Four disasters in 30 years: Who will save Swat?
Updated Tuesday Aug 30 2022
Swat is beautiful. But it is also tragic.
Since 1995, it has been the victim of one disaster after another. In the 90s, Sufi Muhammad’s extremist organization, the Tehreek-e-Nafaz-e-Shariat-e-Mohammadi, devastated the valley’s economy, peace and infrastructure. For several years thereafter, Swat’s stunning green meadows remained a victim of the man-made disaster till early 2010, when a decisive military offensive sent the Taliban packing.
Then, just when the valley was recovering from the wounds inflicted by the insurgency, floods ravaged Swat in 2010, changing its very landscape. The upper part of the valley, Tehsil Bahrain, was left in complete ruins.
A third disaster struck in September 2020, again in the form of floods. Now, it is the year 2022, and heavy rains have triggered flash floods in large parts of the country, including beautiful Swat.
These ravenous floods, the likes of which Pakistan has not seen before, have torn through roads, bridges, homes and shops in the valley. People in upper Swat are currently cut off from the rest of the country.
Four disasters in 30 years in Swat, but has the government learnt any lessons? Among these four tragedies, two were man-made and two were inflicted by nature.
But before the floods even hit, Swat was already in the news this year, as suddenly and without any explanation, militants and armed men began reappearing in the valley of Matta. Troublingly, for quite some time, the federal and provincial governments remained mummed on the issue.
When the local people asked the authorities for answers, police complaints were lodged against them. It seems that the bloodshed and terror caused by militants has taught our state no lessons. Neither have they learnt anything from natural calamities.
In July 2010, there was a huge deployment of military forces in Swat, when the floods struck. Back then hundreds of international nongovernmental organizations arrived in the valley for relief and rehabilitation. But by 2016 the government, at the behest of the real power wielders, gradually and steadily tried to muzzle international organizations using the pretext of security concerns.
New rules and regulations were made in order to discourage international and local organizations from working in the country. The government is now again appealing to the international world and these very NGOs to help it recover from devastating floods.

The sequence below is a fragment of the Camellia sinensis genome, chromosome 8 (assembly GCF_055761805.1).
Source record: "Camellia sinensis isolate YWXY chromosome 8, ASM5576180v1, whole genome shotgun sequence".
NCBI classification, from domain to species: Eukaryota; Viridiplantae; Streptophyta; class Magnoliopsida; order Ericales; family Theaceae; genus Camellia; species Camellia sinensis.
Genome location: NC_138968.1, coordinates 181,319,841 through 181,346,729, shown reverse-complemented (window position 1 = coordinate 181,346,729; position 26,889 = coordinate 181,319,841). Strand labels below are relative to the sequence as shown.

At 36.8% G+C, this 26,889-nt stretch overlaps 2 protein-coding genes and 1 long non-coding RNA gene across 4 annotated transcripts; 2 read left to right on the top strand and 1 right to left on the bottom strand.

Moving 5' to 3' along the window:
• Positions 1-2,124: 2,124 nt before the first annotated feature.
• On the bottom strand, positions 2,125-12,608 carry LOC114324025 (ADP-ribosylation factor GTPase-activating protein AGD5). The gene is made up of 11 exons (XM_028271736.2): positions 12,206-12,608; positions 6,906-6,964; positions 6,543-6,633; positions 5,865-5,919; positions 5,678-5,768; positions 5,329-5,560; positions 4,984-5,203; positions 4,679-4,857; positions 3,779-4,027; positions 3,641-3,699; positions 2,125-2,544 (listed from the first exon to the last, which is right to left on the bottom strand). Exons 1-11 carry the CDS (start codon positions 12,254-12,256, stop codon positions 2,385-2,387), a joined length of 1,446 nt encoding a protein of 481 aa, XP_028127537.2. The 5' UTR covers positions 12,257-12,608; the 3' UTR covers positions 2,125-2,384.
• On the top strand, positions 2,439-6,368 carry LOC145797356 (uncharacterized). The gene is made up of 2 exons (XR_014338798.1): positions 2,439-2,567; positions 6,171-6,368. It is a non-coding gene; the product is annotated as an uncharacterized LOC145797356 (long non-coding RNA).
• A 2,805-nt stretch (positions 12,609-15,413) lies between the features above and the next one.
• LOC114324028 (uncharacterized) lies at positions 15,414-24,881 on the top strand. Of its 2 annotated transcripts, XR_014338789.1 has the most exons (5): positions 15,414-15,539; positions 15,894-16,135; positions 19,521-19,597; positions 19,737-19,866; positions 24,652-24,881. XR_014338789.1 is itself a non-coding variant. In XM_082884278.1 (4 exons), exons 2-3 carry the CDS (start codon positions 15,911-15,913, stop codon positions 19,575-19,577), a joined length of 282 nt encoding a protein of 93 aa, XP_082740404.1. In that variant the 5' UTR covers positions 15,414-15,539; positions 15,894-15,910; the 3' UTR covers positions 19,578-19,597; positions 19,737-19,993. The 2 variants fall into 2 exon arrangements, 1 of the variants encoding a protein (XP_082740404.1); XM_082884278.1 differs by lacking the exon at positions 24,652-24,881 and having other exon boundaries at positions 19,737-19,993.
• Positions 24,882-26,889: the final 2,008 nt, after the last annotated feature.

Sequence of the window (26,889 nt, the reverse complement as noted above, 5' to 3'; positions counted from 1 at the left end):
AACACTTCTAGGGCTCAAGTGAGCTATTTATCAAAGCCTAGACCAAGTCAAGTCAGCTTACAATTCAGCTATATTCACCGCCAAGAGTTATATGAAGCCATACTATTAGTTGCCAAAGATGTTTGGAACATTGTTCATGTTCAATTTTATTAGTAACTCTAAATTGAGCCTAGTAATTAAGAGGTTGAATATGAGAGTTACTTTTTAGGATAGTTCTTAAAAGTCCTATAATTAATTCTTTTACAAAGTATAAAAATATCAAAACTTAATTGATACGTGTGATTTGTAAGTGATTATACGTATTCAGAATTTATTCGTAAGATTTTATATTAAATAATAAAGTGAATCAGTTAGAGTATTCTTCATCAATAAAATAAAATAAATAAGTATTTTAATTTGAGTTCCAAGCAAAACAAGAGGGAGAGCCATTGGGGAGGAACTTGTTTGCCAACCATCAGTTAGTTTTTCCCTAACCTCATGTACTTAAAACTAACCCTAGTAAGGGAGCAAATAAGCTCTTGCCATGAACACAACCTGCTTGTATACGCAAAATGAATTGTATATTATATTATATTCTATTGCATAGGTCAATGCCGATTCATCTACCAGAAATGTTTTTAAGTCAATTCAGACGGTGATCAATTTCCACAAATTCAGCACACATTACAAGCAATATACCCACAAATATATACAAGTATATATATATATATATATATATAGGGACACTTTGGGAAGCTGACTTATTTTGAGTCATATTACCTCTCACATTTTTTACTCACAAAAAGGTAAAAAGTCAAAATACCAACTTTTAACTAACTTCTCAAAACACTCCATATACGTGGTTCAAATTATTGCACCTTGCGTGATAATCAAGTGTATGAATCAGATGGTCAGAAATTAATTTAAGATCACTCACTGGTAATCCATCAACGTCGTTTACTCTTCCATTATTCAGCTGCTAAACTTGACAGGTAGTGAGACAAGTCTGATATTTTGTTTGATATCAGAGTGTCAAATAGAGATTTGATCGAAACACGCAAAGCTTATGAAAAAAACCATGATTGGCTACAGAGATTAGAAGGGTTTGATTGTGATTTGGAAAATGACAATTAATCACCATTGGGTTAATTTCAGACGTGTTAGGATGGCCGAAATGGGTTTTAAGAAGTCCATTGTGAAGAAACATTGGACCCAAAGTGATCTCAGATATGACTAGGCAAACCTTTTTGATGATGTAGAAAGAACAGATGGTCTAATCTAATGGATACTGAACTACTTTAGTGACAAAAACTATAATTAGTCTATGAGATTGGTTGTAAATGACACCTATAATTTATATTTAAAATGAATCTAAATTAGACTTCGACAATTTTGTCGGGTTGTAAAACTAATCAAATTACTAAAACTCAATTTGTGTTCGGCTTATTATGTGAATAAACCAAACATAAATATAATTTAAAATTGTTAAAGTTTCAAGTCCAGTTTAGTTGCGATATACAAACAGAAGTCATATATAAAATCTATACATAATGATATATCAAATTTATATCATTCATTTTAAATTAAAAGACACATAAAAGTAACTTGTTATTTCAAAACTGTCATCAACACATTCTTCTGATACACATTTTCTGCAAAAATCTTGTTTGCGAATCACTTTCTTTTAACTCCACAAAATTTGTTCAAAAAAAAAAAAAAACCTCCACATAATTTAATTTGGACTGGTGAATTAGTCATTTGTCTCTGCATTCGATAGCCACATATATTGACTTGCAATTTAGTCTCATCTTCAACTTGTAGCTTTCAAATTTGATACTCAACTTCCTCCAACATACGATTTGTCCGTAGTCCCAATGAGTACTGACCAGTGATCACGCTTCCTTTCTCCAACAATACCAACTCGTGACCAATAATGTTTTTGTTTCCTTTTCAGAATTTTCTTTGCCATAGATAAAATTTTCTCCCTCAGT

While it is true that the human catastrophe was caused by an unprecedented downpour, there was still much that the provincial and federal government could have done to mitigate the impact.
In the last several years, while tourism has been promoted in Swat, there has been no regard for the environment and nature of the valley. The increased influx in the valley led to the emergence of new hotels on the riverside without any government oversight and environmental assessment reports.
Tourists were pouring into Madyan, Bahrain and Kalam and visiting Mahodand and Kumrat. But there were no proper regulations for something as basic as garbage disposal.
In 2014 though, the Khyber Pakhtunkhwa government passed the River Protection Act, to protect the Swat River. But the intention behind the act became clear when people's private homes were demolished but commercial properties, built after 2015, remained untouched, in violation of the law.
One wonders how and why the newly built Bahrain-Kalam Road was not considered an encroachment, when a large part of the road has been built on the riverbed.
Moreover, when the Daral Khwar Hydropower Project was being constructed, the authorities assured the local people that it would help in reducing the danger of floods in the Daral River. But the area is inundated today, proving authorities wrong.
Entire areas in Swat are flooded. No roads exist and no bridges connect villages anymore.
Will our politician put aside their politics to work for those suffering? The people of the country need you now more than ever.